Taking a page from its 2012 predecessor, crossed with a little Last Vegas and The Hangover, Think Like a Man Too delivers exactly what’d you’d expect; fortunately, my expectations were for comfort food. With the original I merely recall seeing it, laughing periodically in a packed house, and forgetting it the next day. In the moment both are pleasant and high-energy sitcoms about the “Battle of the Sexes.” Here this perspective comes directly from narrator Cedric (Kevin Hart), in sports metaphors. He shares the same outlook as Pat Benatar as love is a battlefield and he’s living his own personal hell, newly estranged from wife Gail (Wendy Williams, in a funny cameo).
Cedric serves as a kind of self-appointed best man to Michael (Terrence Jenkins), who is about to walk down the aisle in Vegas with single mom Candace (Regina Hall). Joining the bachelor party are returning champions Zeke (aka Zeke the Freak) played by Romany Malco, Dominic (Michael Ealy), and Bennett (Gary Owen). Bennett, a parody of a suburban white soccer dad, brings along his uptight wife Tish (Wendi McLendon-Covey) who is given a makeover and is invited to join the bachelorette party.
After escaping Michael’s overbearing mother (Jenifer Lewis), the gals, including Mya (Megan Good), Lauren (Taraji P. Henson), and Kristen (Gabrielle Union) steal the guy’s party bus and head out for a night on the town, Vegas-style. To say the film lacks fun moments would be a lie, and I certainly must acknowledge the audience was having a good time, yet broad comedy remains highly subjective. Recycling from many a good situation comedy, director Tim Story drives everything we’ve seen before, including that painful scene where everyone has to spend the night in jail.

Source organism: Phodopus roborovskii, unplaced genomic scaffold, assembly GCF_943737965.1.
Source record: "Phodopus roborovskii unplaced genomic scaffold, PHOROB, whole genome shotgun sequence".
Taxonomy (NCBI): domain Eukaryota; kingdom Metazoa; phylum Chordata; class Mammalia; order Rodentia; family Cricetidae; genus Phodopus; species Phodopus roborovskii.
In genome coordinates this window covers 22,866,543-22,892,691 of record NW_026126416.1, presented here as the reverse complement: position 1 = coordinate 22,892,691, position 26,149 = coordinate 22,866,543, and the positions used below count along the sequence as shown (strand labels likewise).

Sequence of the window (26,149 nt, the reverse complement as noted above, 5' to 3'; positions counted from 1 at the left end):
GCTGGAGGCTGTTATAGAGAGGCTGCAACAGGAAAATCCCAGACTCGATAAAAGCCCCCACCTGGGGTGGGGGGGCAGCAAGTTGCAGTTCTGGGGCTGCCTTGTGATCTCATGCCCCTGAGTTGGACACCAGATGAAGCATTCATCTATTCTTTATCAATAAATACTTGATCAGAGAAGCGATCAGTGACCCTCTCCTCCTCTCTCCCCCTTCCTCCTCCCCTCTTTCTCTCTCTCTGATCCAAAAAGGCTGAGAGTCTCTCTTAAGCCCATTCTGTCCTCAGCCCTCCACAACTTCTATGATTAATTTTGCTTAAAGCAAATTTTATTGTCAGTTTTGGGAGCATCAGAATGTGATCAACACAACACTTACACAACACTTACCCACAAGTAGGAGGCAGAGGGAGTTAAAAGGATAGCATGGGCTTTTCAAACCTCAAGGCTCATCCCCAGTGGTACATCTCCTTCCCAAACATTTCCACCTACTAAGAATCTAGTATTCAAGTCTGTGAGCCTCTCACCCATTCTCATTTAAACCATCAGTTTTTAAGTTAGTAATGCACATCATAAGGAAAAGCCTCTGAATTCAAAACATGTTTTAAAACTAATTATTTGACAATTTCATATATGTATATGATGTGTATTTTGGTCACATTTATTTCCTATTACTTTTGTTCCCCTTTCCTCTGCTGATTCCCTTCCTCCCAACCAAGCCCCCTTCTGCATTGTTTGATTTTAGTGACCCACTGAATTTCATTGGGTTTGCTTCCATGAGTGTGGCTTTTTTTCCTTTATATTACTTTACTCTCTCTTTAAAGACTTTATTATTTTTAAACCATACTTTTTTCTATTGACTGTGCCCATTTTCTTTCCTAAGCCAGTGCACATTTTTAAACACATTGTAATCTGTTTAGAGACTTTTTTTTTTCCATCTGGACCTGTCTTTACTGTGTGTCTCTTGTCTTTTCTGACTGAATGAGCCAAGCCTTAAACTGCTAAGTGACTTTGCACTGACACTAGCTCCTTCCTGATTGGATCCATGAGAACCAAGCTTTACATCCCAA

As far as “Vegas wedding bachelor party comedies gone wrong” go, Think Like A Man Too is too run of the mill. Directed with energy by Story (also deserving of credit is his editor, Peter S. Elliot), if only it had an original script it might have been a comedy highlight this summer. The battle of the sexes seems rather outdated although individual elements of bachelor-bachelorette parties competing to outdo each other could make for a very funny comedy. This one, like its characters, takes too few risks.
Here the characters are given some minor development by screenwriters Keith Merryman and David A Newman, while the film mostly hinges on one-liners and gags. Some work, some don’t, and everyone remains unsure of their next move, especially poor Cedric who accidentally books a $40,000 a night villa on his wife’s expensive account and sets about to win it back — hey, that’s a little like Rain Man, 21, and Last Vegas.
The presented drama hinges upon classic tropes like a fear of commitment, success and saying no to one’s mother. Nothing inspired happens even if a few moments prompted a smile once from time to time; Think Like A Man Too isn’t terribly painful so much as its safe and predictable. Tragically, it sets up comic possibilities that it does not deliver upon, including the bachelor party after-party (perhaps Last Vegas beat them to it and they reshot an ending).
While several refreshing summer comedies — from Chef to 22 Jump Street and the subversive Obvious Child — are currently playing, romantic comedies headlined by stars of color are appealingly rare at the multiplex. This fact unfortunately makes Think Like A Man Too all more disappointing, but one only needs to head back to About Last Night to see Hall, Early and Hart star in something smart and delightful.
Think Like A Man Too is now in wide release.